A bill to ban the single use of disposable e-cigarettes has been approved in France.
The country’s national assembly voted on the ban on Monday, with 104 in favour and zero against.
Should the bill be adopted by the senate, it could come into effect by September next year.
Disposable e-cigarettes are battery-powered devices that do not contain tobacco, but many include nicotine, a dangerous chemical that can be highly addictive.
Unlike reusable vaping devices, “puffs” are made for single use and are not designed to be refilled or recharged.
They have small, non-rechargeable lithium batteries which often end up in landfills.
E-cigarettes – which cost around €10 euros (£8.57) each – are particularly popular among young people who are attracted to their range of sweet flavours.
According to the NHS, a UK standard disposable vape delivers a similar amount of nicotine as 20 cigarettes.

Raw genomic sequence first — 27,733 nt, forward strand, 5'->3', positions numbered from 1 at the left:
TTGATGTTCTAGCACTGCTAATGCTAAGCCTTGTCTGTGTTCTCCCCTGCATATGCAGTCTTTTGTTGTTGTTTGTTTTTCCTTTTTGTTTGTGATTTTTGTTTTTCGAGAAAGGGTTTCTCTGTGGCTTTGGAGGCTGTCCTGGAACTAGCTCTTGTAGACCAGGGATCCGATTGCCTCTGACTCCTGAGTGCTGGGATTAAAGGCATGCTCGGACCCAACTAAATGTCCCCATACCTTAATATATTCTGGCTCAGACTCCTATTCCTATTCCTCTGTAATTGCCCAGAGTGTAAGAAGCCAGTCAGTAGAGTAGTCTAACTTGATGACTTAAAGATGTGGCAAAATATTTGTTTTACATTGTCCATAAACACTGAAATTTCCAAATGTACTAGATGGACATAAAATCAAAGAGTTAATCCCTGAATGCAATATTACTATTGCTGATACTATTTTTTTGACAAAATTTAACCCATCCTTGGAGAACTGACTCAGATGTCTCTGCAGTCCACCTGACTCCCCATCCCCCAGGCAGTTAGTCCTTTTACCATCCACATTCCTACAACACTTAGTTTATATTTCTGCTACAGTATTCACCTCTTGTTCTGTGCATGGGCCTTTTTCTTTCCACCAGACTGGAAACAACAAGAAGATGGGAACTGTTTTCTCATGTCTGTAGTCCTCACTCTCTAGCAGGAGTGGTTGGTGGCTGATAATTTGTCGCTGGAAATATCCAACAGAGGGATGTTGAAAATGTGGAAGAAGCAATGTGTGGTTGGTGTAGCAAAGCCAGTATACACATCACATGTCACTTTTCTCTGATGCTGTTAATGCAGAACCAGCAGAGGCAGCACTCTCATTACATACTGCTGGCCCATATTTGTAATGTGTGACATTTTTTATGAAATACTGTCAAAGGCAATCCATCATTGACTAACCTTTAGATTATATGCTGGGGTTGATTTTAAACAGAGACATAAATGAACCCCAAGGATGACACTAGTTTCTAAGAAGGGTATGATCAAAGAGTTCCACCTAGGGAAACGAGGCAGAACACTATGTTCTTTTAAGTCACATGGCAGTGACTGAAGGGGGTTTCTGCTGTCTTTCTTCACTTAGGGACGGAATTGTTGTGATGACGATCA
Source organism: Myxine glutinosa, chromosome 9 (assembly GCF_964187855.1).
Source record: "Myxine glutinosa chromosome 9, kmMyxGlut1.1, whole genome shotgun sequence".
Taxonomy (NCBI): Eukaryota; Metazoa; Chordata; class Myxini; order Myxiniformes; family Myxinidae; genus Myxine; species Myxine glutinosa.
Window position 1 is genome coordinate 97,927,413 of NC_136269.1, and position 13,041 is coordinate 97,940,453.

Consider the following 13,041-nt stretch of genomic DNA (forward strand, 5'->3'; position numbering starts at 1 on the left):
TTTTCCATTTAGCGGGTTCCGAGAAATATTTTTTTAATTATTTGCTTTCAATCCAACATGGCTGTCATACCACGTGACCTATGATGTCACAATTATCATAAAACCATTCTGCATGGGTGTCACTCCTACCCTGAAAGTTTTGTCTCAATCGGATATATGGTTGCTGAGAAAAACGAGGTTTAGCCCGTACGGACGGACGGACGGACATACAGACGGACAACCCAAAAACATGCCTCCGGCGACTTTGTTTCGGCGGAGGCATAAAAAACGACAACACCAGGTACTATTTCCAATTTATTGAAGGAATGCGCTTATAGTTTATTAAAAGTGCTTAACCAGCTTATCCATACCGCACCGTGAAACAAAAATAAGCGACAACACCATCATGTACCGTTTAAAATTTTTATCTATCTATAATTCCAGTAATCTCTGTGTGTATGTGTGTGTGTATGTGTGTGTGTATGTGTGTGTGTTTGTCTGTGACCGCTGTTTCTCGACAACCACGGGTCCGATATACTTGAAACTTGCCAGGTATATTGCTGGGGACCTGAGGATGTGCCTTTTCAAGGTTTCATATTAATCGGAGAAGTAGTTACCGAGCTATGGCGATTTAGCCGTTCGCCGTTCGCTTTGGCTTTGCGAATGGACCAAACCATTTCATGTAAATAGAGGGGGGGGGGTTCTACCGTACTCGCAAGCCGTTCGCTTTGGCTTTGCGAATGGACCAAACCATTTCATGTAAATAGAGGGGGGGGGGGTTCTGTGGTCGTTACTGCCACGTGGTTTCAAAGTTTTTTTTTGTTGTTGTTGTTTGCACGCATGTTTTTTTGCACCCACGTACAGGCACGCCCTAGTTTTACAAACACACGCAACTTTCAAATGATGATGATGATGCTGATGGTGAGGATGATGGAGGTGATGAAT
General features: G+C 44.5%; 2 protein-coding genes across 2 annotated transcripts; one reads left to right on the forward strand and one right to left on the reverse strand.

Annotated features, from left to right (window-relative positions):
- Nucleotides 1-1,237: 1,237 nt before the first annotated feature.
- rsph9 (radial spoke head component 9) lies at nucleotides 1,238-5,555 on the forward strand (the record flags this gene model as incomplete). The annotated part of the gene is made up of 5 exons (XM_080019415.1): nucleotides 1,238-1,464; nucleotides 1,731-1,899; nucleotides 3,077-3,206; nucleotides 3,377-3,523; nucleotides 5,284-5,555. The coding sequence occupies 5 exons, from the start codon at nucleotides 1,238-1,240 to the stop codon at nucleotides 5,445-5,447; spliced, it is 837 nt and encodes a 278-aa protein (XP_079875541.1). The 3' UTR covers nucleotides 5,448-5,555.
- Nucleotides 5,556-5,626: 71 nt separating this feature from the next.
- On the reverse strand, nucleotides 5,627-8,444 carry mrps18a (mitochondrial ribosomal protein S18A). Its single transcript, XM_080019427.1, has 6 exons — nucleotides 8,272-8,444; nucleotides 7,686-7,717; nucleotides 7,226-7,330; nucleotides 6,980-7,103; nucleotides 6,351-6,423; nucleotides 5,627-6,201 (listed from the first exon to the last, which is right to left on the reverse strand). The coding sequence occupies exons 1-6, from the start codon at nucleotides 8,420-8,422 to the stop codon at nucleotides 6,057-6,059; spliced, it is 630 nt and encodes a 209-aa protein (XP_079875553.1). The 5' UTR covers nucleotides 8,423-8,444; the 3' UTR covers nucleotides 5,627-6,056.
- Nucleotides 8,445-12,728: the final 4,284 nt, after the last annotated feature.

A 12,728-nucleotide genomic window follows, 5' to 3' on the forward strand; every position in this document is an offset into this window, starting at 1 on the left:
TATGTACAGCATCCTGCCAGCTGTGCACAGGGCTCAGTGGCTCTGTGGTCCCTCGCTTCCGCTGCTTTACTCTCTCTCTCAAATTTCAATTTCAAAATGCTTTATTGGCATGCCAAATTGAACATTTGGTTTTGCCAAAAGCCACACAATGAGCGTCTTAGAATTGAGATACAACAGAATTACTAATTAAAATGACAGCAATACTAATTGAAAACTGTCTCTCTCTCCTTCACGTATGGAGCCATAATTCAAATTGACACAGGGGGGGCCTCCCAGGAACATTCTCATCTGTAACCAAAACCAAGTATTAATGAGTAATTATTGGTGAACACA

The bill is a part of a broader trend where countries such as the UK, Ireland, and Germany are considering similar measures.
New Zealand and Australia have already implemented restrictions, mandating lower nicotine levels and restrictions on vape shop locations near schools.
In 2020, the US food and drug administration cracked down on flavoured reusable e-cigarettes, with some companies blocked from selling e-cigarettes after it was found to have played a “disproportionate role in the rise of youth vaping”.